• Heritage Trail item 8

    Baptist Chapel, Baptist Lane, South Ossett

    The brick built Baptist chapel was opened in 1868, but the Baptists had worshipped on the site since 1819 in a converted barn. Missionaries from the Baptist Itinerant Society, finding a lukewarm reception in Horbury, had been invited to Ossett Common to preach, at first in a cottage and then in the barn. Costing £1,200, the chapel was designed by T. Horsfield of Halifax. Although the Baptist church was a small one – in 1868 there were 29 members – it opened new Sunday school premises in 1894. These soon afterwards became the home of a nondenominational day school which then became a council school. Now the chapel and school have been demolished and the chapel’s graveyard has been levelled.

  • Heritage Trail item 9

    Bethel Chapel, Flushdyke

    When the foundation stone of the Congregational chapel at Flushdyke was laid in 1863 the ‘Wakefield Express’ commented that it would be ‘a plain, but at the same time handsome and commodious structure, in the Italian style of architecture.’ The chapel’s architects were the Dewsbury firm of J. Marriott and sons, while its cost was £500. Congregationalists had been active at Flushdyke for at least ten years before work on the chapel began. One of the leaders of the movement there was Helen Haigh, a member of the Ebenezer Chapel in Dewsbury who moved to Flushdyke to work in Thomas Tolson’s carpet mill. She helped to organise a Sunday school at Flushdyke and by 1858 there was sufficient interest for a chapel building committee to be formed.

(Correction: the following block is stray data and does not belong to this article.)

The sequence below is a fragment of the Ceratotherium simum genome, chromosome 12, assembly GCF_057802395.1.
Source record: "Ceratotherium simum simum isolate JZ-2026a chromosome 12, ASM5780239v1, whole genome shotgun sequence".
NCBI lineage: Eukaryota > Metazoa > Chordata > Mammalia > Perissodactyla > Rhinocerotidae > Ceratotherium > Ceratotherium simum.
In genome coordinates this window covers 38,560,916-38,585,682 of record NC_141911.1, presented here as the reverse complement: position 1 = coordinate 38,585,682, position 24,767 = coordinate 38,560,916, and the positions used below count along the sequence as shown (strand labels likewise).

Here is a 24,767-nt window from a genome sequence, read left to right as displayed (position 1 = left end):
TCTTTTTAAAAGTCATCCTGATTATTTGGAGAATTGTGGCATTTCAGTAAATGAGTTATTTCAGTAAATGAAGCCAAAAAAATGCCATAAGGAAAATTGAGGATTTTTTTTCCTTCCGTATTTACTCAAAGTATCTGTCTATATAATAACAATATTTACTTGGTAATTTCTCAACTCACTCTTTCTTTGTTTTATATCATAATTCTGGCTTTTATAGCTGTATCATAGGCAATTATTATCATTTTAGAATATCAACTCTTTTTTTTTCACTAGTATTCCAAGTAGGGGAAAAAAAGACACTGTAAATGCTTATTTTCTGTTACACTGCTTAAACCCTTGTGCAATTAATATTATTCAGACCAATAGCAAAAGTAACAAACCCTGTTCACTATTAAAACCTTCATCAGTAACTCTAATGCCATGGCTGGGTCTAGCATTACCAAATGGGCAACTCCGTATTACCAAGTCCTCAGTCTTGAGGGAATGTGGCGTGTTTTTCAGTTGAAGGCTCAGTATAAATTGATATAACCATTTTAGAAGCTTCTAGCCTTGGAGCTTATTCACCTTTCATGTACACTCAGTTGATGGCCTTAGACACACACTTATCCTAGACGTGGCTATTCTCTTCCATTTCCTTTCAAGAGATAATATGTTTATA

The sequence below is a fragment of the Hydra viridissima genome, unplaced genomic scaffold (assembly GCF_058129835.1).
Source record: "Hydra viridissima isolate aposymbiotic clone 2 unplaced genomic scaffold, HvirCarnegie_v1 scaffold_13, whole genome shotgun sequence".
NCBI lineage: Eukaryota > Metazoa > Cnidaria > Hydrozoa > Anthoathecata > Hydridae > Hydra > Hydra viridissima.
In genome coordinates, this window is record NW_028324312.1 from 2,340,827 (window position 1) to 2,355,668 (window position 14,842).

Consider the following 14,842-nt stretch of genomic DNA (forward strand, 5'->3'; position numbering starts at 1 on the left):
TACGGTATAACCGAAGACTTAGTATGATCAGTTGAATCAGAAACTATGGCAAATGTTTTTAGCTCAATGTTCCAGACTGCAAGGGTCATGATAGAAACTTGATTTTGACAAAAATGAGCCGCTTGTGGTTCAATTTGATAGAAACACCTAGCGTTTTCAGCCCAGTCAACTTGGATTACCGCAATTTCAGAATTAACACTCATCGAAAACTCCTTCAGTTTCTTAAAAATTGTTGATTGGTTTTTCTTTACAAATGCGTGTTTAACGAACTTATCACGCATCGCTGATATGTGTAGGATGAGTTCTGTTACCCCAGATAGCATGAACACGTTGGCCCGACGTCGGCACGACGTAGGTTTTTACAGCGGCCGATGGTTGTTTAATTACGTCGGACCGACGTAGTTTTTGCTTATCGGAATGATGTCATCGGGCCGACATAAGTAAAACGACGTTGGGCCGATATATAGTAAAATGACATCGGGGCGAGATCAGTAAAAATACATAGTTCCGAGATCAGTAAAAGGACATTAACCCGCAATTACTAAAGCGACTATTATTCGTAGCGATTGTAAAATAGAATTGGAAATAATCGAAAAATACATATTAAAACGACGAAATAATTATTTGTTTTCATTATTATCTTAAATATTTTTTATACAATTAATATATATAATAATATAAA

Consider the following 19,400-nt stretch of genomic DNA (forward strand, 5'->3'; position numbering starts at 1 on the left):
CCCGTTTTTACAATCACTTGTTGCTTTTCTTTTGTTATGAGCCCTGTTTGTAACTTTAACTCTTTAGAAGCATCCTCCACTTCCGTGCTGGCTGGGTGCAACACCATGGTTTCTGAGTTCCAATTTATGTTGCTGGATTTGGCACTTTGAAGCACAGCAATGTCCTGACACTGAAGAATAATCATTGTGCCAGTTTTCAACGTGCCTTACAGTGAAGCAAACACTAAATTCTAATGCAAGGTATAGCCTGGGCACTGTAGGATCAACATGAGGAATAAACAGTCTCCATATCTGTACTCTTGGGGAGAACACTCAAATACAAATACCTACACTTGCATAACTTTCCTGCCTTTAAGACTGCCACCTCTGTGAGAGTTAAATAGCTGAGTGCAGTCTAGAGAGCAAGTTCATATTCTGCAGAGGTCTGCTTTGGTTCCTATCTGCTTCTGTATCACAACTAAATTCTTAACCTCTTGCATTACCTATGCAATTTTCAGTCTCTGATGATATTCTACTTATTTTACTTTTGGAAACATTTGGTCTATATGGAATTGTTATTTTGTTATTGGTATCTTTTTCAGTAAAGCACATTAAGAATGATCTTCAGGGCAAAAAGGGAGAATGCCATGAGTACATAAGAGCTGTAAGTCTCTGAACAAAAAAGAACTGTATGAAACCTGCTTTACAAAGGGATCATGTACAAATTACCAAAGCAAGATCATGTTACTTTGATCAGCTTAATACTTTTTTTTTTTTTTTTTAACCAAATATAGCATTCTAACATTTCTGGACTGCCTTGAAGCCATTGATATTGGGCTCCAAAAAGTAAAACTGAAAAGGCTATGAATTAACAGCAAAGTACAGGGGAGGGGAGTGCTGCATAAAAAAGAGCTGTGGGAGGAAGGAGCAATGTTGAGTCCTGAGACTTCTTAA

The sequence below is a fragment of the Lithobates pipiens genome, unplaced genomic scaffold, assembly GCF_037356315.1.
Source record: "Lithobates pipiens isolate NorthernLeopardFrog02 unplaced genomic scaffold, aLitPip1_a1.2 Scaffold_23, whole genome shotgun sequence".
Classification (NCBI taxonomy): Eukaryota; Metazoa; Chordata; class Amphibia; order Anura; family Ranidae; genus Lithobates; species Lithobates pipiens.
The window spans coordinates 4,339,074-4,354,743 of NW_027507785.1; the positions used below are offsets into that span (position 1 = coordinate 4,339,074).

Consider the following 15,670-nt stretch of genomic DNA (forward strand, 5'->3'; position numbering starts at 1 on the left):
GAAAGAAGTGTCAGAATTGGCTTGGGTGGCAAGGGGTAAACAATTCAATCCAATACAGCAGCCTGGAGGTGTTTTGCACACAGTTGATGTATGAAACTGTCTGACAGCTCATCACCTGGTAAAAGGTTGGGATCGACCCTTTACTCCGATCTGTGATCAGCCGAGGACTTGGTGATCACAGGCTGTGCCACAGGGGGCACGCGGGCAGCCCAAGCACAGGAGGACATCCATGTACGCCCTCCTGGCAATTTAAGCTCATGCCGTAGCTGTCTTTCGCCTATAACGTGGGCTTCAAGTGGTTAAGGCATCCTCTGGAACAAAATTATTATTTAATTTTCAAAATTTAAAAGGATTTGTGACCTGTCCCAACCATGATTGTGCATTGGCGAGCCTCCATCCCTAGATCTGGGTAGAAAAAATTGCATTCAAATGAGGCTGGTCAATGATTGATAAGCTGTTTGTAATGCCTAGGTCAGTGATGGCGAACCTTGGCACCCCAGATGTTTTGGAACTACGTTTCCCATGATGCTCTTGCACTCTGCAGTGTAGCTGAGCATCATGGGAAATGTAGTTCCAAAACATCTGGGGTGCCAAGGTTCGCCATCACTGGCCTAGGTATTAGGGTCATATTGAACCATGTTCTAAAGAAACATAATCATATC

• Heritage Trail item 10

    Primitive Methodist Sunday School

    Sunday schools were a feature of the life of most churches and chapels in the nineteenth and early twentieth centuries. Before schooling became compulsory in 1876, they often taught reading and writing as well as religious education. Large numbers of children attended Ossett’s Sunday schools: in 1873 the Congregationalists had 700 students and 70 teachers. Not all children enjoyed the experience, not least because they had the discomfort of wearing their best clothes. There were, however, compensations such as the annual Sunday school feast. This typically included a procession through the streets of Ossett, hymn singing and then a tea followed by games.